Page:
“Force me to come back,” Maggie said.  “I snuck away from him once.  But Grandfather has this idea that his family should be kept under his thumb.  He let my Pa get sent to prison without blinking once.  He’d marry me off to some other crime boss just as easy, if he saw an advantage in it for him.”  She frowned, turned her head to look at Paul.  “He has very definite ideas about what a woman’s place is in the family.”

“He can’t force you…”  Paul began.

Maggie laid a finger on his lips.  “He can, Paul.  He’ll send four or five leg-breakers down after me, and that’s that.  He has half the cops in eastern Iowa on his payroll.  Probably half of the judges, too.”

“Maybe you should have gone farther than Marshalltown.  You’re still in his range.”  Paul snapped his fingers.  “That’s why you were spooked about going to Waterloo.”

“Yes.  Even money someone would have recognized me.”

Paul looked at Maggie.  “You don’t have anything to do with his… business, though.  Maggie, you don’t deserve to suffer through anything because of what your father and grandfather have done.  You deserve better, Maggie.  Someone like you…  You should have your own home.  Someone who cares for you.  Someone who will take care of you.  Someone you can care for in return.  You’re too sweet a gal to be dealing with… all this.”

“That’s funny,” Maggie replied.  She sat up and faced Paul.  She put a finger on his nose.  “I was just thinking the same thing.  I even had someone in mind.”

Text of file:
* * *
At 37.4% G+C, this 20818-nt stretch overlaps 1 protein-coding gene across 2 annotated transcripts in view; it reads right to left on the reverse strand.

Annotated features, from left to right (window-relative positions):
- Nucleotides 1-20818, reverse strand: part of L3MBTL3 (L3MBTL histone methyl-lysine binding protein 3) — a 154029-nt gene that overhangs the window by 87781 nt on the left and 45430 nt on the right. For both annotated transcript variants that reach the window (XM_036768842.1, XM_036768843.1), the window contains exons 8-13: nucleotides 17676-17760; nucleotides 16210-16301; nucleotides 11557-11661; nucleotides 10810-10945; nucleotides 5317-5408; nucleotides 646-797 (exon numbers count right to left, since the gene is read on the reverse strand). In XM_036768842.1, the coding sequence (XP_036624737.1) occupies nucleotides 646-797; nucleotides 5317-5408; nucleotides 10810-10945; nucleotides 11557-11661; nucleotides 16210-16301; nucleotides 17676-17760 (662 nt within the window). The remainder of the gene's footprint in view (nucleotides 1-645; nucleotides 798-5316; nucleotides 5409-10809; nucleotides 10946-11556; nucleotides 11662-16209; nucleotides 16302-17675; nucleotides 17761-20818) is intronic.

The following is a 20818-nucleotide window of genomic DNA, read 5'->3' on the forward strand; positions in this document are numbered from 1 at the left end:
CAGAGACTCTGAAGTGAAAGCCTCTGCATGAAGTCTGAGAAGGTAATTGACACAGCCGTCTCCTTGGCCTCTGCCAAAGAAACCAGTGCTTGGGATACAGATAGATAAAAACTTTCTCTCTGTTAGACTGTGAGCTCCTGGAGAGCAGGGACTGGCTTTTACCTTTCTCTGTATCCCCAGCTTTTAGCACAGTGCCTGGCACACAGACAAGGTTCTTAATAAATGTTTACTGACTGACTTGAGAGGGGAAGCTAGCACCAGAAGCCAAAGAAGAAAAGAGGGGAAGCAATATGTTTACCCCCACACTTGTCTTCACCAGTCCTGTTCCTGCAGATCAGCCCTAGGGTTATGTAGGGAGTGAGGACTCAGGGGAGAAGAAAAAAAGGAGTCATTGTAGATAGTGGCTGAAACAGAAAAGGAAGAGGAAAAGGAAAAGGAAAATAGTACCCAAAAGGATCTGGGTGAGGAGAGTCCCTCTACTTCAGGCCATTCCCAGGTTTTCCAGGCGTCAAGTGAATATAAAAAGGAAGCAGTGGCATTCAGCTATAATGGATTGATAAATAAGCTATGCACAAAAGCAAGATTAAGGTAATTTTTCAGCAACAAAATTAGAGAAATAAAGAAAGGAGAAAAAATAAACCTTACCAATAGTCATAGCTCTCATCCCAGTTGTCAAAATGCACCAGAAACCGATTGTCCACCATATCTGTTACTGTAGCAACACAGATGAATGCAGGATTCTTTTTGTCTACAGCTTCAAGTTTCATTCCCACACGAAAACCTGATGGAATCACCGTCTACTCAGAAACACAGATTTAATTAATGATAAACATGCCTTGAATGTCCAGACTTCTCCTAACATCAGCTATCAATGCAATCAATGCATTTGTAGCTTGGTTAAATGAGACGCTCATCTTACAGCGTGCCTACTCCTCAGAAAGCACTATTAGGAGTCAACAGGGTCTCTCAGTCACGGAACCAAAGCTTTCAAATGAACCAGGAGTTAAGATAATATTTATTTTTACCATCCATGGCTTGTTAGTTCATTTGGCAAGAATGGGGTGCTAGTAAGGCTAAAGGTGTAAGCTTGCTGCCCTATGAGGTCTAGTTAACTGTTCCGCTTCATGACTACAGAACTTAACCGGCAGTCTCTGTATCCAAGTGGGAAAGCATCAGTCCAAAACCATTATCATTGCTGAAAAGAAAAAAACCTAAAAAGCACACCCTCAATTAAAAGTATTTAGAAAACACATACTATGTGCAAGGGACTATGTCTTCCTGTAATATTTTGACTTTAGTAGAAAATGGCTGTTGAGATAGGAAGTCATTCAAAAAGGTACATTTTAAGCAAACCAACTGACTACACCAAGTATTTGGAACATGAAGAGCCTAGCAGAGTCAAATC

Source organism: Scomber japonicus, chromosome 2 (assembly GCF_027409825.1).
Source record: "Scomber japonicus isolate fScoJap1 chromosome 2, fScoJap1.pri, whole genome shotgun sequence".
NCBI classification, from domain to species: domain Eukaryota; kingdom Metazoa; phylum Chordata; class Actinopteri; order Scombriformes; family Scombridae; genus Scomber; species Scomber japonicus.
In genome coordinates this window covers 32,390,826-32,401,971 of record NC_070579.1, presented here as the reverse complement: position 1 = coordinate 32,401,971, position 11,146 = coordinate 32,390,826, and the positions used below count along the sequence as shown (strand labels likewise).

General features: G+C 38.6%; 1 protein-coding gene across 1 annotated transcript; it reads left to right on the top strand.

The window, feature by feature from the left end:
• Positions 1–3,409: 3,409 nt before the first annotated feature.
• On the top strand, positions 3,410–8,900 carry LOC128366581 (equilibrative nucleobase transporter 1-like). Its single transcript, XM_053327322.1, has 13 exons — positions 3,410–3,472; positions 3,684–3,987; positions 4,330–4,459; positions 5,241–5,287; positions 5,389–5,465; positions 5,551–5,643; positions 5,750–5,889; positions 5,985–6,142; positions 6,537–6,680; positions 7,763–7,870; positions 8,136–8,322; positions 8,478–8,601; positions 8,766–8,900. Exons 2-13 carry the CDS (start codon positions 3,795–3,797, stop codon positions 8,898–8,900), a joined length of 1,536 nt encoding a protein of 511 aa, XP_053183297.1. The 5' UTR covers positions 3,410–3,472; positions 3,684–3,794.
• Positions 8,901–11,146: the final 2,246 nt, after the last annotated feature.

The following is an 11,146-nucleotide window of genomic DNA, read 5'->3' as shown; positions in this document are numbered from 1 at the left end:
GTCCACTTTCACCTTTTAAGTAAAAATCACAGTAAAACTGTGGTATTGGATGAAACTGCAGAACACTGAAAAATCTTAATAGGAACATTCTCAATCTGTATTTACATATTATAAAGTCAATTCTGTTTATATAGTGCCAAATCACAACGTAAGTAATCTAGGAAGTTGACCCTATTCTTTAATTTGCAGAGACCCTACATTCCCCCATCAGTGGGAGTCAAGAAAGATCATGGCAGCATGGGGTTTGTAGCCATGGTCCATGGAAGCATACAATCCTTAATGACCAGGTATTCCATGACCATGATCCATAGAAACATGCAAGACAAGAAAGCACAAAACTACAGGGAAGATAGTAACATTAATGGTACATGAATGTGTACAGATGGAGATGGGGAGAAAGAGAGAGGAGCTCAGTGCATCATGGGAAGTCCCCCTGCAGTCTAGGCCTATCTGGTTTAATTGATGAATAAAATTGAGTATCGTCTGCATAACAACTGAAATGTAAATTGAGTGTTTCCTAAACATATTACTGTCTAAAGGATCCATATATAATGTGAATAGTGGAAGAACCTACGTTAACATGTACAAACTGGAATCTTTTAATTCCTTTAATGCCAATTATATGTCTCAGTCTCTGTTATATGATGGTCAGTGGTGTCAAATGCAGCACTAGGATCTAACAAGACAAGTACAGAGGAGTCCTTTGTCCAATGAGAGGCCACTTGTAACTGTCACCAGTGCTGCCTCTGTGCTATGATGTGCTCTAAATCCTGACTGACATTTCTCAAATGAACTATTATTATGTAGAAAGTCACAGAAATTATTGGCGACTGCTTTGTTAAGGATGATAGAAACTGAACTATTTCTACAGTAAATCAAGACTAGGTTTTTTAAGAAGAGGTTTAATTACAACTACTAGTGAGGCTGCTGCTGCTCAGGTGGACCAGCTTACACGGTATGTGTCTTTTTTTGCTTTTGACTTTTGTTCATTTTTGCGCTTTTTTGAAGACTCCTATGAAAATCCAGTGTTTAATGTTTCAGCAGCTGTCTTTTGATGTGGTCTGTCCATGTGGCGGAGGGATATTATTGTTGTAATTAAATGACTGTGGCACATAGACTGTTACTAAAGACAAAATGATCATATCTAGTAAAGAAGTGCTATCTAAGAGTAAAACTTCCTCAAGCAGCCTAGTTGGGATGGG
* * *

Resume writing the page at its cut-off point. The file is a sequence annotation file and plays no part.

“That’s funny,” Paul smiled.  Maggie’s green eyes were sparkling.  “I think I may have someone in mind too.”

Maggie kissed him.  The kiss went on for some time.

“Maggie,” Paul said at last.  “It doesn’t bother you?  The leg?”

“No,” she said.  “It’s part of who you are.  I like all of who you are.  If it wasn’t for all that – all that, the war, all the rest – you wouldn’t be you.”

The sun was growing low in the sky before they finally packed their picnic back in Paul’s ancient Hudson for the return trip.  On the ride back to Marshalltown Maggie sat in the middle of the Hudson’s sagging front seat, as close to Paul as she could be and still allow him to work the auto’s controls.  She held his hand when he wasn’t shifting gears.

It was dark when Paul pulled the Hudson up in front of Maggie’s rented house.  “Walk you to the door?” he asked.

“You don’t have to,” Maggie said.  “Your leg.”

“It’s fine.  I walk to work every day.  I think I can walk you to your door.”

So he did.  They kissed again at the doorway.  Then Maggie smiled and went inside.

Paul walked back to the car, his rolling gait more ebullient than usual, a wide grin plastered all over his face.  He climbed in the Hudson, still grinning, started the auto up and headed for downtown, where his cheap upstairs room awaited him.

A block up the street, a black Packard’s engine started.  The big car pulled out of its curbside parking spot, rolled slowly past the rented bungalow, then accelerated, turned right towards the highway, and faded into the night.


You know a woman like you should be at home.

That’s where you belong.

Taking care for somebody nice,

Who don’t know how to do you wrong.

Just how much abuse will you be able to take?

Well, there’s no way to tell by that first kiss.

What’s a sweetheart like you doing in a dump like this?